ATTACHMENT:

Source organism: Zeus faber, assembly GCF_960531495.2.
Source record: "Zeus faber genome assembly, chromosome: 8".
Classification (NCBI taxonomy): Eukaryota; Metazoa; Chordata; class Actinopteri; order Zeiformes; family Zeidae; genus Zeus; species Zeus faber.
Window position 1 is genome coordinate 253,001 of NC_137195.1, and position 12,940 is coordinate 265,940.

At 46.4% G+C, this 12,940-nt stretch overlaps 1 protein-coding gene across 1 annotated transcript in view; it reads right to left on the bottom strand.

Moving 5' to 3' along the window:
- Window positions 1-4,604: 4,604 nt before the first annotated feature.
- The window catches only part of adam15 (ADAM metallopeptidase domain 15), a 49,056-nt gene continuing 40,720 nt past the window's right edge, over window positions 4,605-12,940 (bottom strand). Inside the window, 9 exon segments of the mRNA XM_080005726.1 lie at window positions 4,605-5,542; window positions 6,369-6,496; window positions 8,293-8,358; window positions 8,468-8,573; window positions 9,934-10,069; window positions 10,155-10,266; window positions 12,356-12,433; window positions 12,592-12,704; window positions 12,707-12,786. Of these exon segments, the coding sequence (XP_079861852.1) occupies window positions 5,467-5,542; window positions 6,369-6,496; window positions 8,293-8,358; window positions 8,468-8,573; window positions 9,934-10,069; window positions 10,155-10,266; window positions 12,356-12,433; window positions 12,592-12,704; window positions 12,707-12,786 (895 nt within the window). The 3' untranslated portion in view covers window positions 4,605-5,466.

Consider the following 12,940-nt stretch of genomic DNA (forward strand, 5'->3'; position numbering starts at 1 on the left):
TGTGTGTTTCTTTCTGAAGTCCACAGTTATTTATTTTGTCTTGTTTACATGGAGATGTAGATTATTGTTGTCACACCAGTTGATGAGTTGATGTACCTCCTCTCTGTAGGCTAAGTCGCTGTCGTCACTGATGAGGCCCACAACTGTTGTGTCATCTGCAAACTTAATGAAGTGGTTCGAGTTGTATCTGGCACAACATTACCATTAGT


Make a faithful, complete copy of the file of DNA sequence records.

Source organism: Zeus faber, assembly GCF_960531495.2.
Source record: "Zeus faber genome assembly, chromosome: 8".
Classification (NCBI taxonomy): Eukaryota; Metazoa; Chordata; class Actinopteri; order Zeiformes; family Zeidae; genus Zeus; species Zeus faber.
Window position 1 is genome coordinate 253,001 of NC_137195.1, and position 12,940 is coordinate 265,940.

At 46.4% G+C, this 12,940-nt stretch overlaps 1 protein-coding gene across 1 annotated transcript in view; it reads right to left on the bottom strand.

Moving 5' to 3' along the window:
- Window positions 1-4,604: 4,604 nt before the first annotated feature.
- The window catches only part of adam15 (ADAM metallopeptidase domain 15), a 49,056-nt gene continuing 40,720 nt past the window's right edge, over window positions 4,605-12,940 (bottom strand). Inside the window, 9 exon segments of the mRNA XM_080005726.1 lie at window positions 4,605-5,542; window positions 6,369-6,496; window positions 8,293-8,358; window positions 8,468-8,573; window positions 9,934-10,069; window positions 10,155-10,266; window positions 12,356-12,433; window positions 12,592-12,704; window positions 12,707-12,786. Of these exon segments, the coding sequence (XP_079861852.1) occupies window positions 5,467-5,542; window positions 6,369-6,496; window positions 8,293-8,358; window positions 8,468-8,573; window positions 9,934-10,069; window positions 10,155-10,266; window positions 12,356-12,433; window positions 12,592-12,704; window positions 12,707-12,786 (895 nt within the window). The 3' untranslated portion in view covers window positions 4,605-5,466.

Consider the following 12,940-nt stretch of genomic DNA (forward strand, 5'->3'; position numbering starts at 1 on the left):
TGTGTGTTTCTTTCTGAAGTCCACAGTTATTTATTTTGTCTTGTTTACATGGAGATGTAGATTATTGTTGTCACACCAGTTGATGAGTTGATGTACCTCCTCTCTGTAGGCTAAGTCGCTGTCGTCACTGATGAGGCCCACAACTGTTGTGTCATCTGCAAACTTAATGAAGTGGTTCGAGTTGTATCTGGCACAACATTACCATTAGT